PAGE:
CALGARY - Mega-weird.
That’s all I can say about the constant chatter and seemingly inevitable direction U.S. college football is headed.
I still don’t quite understand the attraction of the mega-conference. But both the SEC, with its official acceptance of Texas A&M earlier this week, and the ACC, which added Pitt and Syracuse last week, have taken huge steps in that direction.
I get that people want the whole playoff structure to determine victors. It’s inherent in us that we want champions to be determined by some sort of post-season, where top-ranked teams clash to be crowned kings after knocking off lesser lights along the way.
But NCAA pigskin is a different creature — always has been.
In no other North American sport are there bowl games that have been ongoing for 50, 75, 100 years. No other sport boast rivalries of such stunning tradition.
Fact is the annual four-month debate over who belongs atop the polls and in what bowl game and playing for the national championship is exactly what makes each season exciting south of the border.
Take, for instance, the shuffle of the polls this week that saw LSU nudge Oklahoma from the top perch to capture the No.-1 ranking. LSU, as the No.-2 team on the road last Saturday, defeated No. 16 West Virginia 47-21, while top-ranked Oklahoma held off unranked Missouri 38-28 at home. Voters decided the LSU victory was more impressive than that of the Sooners.
Agree? I don’t.
Missouri is a formidable rival of Oklahoma, and nothing gets an underdog more ramped up than the possibility of upsetting a rival, especially one atop the entire 13,092-team NCAA. Meanwhile, West Virginia is in the so-called lesser Big East and arguably plays more weak sisters than Missou might.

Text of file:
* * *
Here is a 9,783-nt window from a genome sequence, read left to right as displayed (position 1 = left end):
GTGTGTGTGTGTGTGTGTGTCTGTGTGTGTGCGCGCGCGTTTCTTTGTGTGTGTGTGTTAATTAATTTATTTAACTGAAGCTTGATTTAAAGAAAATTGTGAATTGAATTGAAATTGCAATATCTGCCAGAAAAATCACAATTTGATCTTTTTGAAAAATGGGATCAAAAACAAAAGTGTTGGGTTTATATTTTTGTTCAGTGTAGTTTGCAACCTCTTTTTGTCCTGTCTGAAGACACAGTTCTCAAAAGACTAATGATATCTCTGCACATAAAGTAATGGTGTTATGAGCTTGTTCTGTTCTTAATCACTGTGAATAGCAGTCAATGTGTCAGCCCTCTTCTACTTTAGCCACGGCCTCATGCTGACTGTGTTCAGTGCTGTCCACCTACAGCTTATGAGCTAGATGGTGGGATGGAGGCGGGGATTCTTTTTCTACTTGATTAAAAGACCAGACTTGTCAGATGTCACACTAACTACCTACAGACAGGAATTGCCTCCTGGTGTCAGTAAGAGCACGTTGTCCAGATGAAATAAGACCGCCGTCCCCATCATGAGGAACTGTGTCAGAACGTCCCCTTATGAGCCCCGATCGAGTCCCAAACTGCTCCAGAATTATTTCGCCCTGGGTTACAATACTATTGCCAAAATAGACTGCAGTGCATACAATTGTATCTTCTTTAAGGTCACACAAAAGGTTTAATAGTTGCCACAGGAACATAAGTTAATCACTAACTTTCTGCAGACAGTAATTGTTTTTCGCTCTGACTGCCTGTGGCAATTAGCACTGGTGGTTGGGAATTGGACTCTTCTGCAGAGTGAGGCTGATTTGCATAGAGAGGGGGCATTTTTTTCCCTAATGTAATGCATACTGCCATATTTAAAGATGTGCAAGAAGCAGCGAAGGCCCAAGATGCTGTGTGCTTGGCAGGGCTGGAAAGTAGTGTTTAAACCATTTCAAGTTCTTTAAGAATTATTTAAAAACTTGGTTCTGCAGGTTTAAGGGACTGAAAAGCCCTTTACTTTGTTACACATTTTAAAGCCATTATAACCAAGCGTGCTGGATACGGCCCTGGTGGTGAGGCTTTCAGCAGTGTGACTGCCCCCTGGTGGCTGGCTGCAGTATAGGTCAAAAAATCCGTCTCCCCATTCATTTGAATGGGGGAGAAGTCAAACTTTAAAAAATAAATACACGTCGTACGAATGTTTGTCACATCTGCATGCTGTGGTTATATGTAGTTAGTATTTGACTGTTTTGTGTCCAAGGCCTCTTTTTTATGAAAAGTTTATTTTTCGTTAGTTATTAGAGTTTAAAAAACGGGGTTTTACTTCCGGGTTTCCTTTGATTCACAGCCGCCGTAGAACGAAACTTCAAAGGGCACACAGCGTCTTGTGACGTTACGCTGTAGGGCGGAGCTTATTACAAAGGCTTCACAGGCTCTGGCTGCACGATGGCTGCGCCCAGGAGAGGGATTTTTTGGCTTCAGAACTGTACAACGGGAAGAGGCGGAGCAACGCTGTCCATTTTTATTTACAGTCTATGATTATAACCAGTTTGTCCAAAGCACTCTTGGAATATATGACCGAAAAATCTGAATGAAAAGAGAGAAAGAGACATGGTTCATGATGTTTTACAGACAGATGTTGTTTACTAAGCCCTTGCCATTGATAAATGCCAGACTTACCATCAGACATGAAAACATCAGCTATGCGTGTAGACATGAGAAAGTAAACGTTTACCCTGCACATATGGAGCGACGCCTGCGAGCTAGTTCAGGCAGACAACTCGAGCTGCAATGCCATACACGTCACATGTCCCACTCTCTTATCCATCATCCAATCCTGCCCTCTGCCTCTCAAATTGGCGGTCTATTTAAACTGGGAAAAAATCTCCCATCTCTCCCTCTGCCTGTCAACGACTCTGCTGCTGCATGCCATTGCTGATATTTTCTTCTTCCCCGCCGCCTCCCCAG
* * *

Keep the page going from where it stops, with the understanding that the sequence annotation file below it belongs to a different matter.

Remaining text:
Maybe you’re rolling your eyes my way. Maybe you catch my drift.
But that’s the beauty of U.S. college football — the constant debate keeps it relevant and on the map, running at a much higher level than it otherwise might be.
So I’m left stumped, in particular, by A&M’s move east. They say the SEC is the top football conference, giving the Aggies that much more to be gained from victories.
But I’ll call bullcrap, given the likes of Texas, Oklahoma, Texas Tech and Oklahoma State in the Big 12. How big of a difference is it than playing SEC programs such as LSU, Alabama, Arkansas and Auburn week-in and week-out? A small one, if that.
Are you ready for a QB controversy at No. 1 LSU? Jordan Jefferson has rejoined fellow QB Jarrett Lee and the top-ranked Tigers, and will see action when they need athleticism at the position since felony second-degree battery charges were reduced to a misdemeanour for his part in a bar fight … No. 8 Nebraska plays its first-ever conference game in the Big 10, taking on host No. 7 Wisconsin in a game with huge ramifications. Think conference record, national contention and Heisman consideration for the two QBs, the Cornhuskers’ Taylor Martinez and the Badgers’ Russell Wilson … Expect Boise State to kick the snot out of Nevada on the Idaho capital’s blue carpet. The No. 4 Broncos would love to exact revenge on the Wolfpack, who cut short the BCS aspirations of the Broncos — then on a 24-game winning streak — with a stunning 34-31 OT win last November.
FOURTH AND GOAL
Neutral-site alert! No. 14 Texas A&M takes on No. 18 Arkansas, but it’s being held in A&M’s backyard at Dallas’ Cowboys Stadium. (Why not play it in New Orleans if the Hogs are the home side?) So treat this one like a home game for Texas A&M. It should be a tight one, but if you’re betting, take the home, er, visiting side. I mean, take the Aggies. My co-worker, Calgary Sun’s Scott Mitchell, says so … For the record, my picks went 2-of-4 last week to run the season total to 11-of-16.
GAME OF THE WEEK
Baylor -3.5 at Kansas St. (Sat.)
Unlike suspended Miami, which had nothing to play for in losing to K-State last week, Baylor has QB Robert Griffin III gunnin' for the Heisman. PICK: BAYLOR